A surprise entry now for GTW64, which was to be an obscure conversion of an obscure Amiga/ST game called Fireblaster, which seemingly was released in 1986 and then re-released by Prism Software around 1989.
Jason Kelk was the developer of a C64 conversion, which was practically complete – 95% complete to be precise and just requiring some final bug fixing.
Interestingly, Jason suggests that the game was submitted as a conversion to Prism back in 1993, but for reasons currently unknown was not published – maybe as the C64 was on its way out?
The game utilizes some graphics from Cyberwing and is as playable as the final release. At present it seems to stop after a few waves.
Thanks to Jason, we are now able to bring you the final version of the game to play for the first time, which was recovered from some of Jason’s work disks. As you can see, the game is a simple blaster, but well worth a look with some snazzy presentation as you’d expect from Jason.
Contributions: Jason Kelk
Available downloads for this entry
Jason Kelk speaks about work on Fireblaster:
“During the early 1990s Prism Leisure were supplying software to Computerworld (the computer shop I used to work at) with games including a budget range called 16-Bit Pocket Power that were single 3.5” floppies in little plastic wallets that arrived in a cardboard display for shop counters.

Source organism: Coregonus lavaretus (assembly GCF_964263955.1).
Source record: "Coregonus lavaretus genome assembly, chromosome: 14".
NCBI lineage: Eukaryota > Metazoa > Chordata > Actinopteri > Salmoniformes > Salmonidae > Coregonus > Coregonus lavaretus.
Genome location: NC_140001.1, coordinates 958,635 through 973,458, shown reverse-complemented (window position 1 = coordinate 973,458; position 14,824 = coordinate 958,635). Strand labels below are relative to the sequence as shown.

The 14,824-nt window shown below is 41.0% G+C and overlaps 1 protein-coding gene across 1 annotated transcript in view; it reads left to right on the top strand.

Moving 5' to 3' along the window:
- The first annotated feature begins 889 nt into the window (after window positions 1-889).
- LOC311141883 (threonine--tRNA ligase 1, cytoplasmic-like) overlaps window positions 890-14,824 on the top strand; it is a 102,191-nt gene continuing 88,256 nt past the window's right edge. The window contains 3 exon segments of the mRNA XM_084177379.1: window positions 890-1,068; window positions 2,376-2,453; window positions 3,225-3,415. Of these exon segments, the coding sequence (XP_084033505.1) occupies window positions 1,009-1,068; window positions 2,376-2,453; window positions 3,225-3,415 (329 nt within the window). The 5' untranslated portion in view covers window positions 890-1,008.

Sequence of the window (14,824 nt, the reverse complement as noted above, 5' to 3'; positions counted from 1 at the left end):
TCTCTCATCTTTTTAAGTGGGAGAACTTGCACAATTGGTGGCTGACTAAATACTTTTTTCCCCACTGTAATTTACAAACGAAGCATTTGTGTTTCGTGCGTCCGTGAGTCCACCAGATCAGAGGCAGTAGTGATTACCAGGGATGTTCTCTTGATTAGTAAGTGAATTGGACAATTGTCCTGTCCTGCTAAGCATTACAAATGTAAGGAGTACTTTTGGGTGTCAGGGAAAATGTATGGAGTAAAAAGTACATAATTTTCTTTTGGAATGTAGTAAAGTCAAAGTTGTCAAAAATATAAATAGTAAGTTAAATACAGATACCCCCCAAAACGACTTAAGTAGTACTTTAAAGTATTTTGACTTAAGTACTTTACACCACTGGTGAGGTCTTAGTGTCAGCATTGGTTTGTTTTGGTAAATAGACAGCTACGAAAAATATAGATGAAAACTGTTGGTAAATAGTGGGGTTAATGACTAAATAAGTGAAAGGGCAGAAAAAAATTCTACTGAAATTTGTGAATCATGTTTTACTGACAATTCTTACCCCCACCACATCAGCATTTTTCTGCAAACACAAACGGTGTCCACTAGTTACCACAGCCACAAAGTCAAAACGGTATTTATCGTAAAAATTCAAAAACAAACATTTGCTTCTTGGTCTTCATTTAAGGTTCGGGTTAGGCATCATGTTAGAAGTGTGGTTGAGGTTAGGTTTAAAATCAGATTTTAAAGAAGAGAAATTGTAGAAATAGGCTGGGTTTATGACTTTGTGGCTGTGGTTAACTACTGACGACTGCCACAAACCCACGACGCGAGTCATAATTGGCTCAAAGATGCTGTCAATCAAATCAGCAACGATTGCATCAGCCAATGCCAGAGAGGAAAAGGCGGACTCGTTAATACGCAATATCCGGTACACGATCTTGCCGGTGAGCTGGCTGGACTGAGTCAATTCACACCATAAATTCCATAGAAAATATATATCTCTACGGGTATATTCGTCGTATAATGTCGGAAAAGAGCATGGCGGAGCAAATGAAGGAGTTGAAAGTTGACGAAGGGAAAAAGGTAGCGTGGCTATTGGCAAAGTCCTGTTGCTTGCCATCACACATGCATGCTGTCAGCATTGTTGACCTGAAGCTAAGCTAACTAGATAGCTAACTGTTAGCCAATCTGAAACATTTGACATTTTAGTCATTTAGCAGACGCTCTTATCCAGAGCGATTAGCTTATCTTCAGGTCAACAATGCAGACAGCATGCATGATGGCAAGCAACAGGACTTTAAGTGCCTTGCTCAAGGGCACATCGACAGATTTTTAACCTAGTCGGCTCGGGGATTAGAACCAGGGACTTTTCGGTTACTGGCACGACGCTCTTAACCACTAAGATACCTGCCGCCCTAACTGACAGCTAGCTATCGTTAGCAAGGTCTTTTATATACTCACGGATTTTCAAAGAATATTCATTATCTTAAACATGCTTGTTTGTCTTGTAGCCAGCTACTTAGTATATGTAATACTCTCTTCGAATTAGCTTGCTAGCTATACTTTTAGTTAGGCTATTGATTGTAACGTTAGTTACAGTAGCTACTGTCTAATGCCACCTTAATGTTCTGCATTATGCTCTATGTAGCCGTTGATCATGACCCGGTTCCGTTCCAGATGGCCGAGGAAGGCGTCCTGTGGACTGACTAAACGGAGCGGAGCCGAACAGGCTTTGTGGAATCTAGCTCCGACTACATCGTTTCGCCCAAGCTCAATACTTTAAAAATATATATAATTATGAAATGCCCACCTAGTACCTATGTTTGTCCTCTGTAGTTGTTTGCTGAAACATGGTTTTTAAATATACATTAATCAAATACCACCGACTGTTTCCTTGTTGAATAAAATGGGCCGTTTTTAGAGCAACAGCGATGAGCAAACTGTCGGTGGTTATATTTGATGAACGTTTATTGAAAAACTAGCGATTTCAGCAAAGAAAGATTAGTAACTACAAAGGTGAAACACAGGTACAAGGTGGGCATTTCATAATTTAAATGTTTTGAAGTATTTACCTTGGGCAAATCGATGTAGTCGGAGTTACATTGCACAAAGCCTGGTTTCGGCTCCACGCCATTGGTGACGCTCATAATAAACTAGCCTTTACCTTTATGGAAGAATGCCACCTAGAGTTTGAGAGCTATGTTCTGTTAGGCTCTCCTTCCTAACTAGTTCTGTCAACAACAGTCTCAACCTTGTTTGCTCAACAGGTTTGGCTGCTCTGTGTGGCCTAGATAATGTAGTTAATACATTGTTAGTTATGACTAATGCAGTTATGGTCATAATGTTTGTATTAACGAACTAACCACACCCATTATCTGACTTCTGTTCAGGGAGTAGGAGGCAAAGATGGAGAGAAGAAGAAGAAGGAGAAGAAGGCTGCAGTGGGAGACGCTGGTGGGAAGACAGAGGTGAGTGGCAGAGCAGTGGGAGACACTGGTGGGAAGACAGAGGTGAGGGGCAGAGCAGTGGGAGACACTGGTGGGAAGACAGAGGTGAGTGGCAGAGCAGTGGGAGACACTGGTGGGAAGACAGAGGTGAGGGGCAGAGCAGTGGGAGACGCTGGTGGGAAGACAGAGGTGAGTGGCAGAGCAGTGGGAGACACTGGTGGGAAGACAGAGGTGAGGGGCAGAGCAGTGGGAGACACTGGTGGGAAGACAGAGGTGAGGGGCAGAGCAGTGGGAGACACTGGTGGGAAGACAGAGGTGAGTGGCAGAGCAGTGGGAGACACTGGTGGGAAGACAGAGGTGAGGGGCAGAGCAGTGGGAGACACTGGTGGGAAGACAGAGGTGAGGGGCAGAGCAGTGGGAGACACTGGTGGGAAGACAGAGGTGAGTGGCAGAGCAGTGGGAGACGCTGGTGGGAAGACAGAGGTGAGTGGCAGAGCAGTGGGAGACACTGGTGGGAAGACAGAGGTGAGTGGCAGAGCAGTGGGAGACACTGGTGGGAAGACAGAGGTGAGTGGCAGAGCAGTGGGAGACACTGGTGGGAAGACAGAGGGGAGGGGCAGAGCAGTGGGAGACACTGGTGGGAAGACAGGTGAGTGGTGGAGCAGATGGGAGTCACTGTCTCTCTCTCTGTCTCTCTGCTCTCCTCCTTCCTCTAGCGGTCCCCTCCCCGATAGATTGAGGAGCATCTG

Fireblaster was one of the games for the Amiga and Atari ST, a painfully simple and clunkily programmed gallery shooter that failed to showcase the 16-bit machines.
The idea for a C64 port was a spur of the moment thing; I was at a trade show with some of the people from the computer shop I worked in as we looked for new stock lines to consider carrying and Prism were there, pushing a couple of ranges. I wandered over and asked someone with a suit if they’d consider a C64 port of Fireblaster if I were to produce it and he showed an interest but, stupidly, I didn’t take a card or anything… and after getting things done to the point it was playable,
I fell out of love with the idea because it just felt only slightly less cheap and cheerless than the original.
A lot of Fireblaster’s in-game code and some of the presentation stuff like the title page was transferred to my vertical shooter Cyberwing so it didn’t go to waste.”